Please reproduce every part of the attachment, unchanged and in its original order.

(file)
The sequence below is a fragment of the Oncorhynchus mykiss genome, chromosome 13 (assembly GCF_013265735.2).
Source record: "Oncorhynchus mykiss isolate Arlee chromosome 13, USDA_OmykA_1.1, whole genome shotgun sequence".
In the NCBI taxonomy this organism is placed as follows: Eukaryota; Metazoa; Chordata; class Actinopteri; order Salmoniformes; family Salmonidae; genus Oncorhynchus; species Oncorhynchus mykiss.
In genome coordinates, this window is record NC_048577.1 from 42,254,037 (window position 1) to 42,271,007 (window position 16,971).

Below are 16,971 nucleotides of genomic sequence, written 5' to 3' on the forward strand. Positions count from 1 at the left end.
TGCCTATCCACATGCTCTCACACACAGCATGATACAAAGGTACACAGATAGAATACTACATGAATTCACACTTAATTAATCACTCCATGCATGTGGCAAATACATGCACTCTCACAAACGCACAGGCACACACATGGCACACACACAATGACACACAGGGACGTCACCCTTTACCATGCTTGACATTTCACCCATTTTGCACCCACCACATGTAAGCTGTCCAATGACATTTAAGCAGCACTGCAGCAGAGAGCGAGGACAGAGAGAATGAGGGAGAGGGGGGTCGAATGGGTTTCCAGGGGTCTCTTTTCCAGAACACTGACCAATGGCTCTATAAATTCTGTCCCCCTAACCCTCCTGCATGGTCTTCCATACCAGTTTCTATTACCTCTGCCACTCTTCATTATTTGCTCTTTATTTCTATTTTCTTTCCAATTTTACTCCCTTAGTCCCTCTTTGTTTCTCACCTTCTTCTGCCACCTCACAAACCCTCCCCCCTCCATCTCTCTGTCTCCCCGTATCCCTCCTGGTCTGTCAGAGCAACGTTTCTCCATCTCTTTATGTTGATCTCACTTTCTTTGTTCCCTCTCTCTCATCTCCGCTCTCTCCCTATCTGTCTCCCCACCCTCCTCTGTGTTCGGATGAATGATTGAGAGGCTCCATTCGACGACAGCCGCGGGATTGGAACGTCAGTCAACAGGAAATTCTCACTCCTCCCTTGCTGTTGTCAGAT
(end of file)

The sequence below is a fragment of the Oncorhynchus mykiss genome, chromosome 13 (assembly GCF_013265735.2).
Source record: "Oncorhynchus mykiss isolate Arlee chromosome 13, USDA_OmykA_1.1, whole genome shotgun sequence".
In the NCBI taxonomy this organism is placed as follows: Eukaryota; Metazoa; Chordata; class Actinopteri; order Salmoniformes; family Salmonidae; genus Oncorhynchus; species Oncorhynchus mykiss.
In genome coordinates, this window is record NC_048577.1 from 42,254,037 (window position 1) to 42,271,007 (window position 16,971).

Below are 16,971 nucleotides of genomic sequence, written 5' to 3' on the forward strand. Positions count from 1 at the left end.
TGCCTATCCACATGCTCTCACACACAGCATGATACAAAGGTACACAGATAGAATACTACATGAATTCACACTTAATTAATCACTCCATGCATGTGGCAAATACATGCACTCTCACAAACGCACAGGCACACACATGGCACACACACAATGACACACAGGGACGTCACCCTTTACCATGCTTGACATTTCACCCATTTTGCACCCACCACATGTAAGCTGTCCAATGACATTTAAGCAGCACTGCAGCAGAGAGCGAGGACAGAGAGAATGAGGGAGAGGGGGGTCGAATGGGTTTCCAGGGGTCTCTTTTCCAGAACACTGACCAATGGCTCTATAAATTCTGTCCCCCTAACCCTCCTGCATGGTCTTCCATACCAGTTTCTATTACCTCTGCCACTCTTCATTATTTGCTCTTTATTTCTATTTTCTTTCCAATTTTACTCCCTTAGTCCCTCTTTGTTTCTCACCTTCTTCTGCCACCTCACAAACCCTCCCCCCTCCATCTCTCTGTCTCCCCGTATCCCTCCTGGTCTGTCAGAGCAACGTTTCTCCATCTCTTTATGTTGATCTCACTTTCTTTGTTCCCTCTCTCTCATCTCCGCTCTCTCCCTATCTGTCTCCCCACCCTCCTCTGTGTTCGGATGAATGATTGAGAGGCTCCATTCGACGACAGCCGCGGGATTGGAACGTCAGTCAACAGGAAATTCTCACTCCTCCCTTGCTGTTGTCAGAT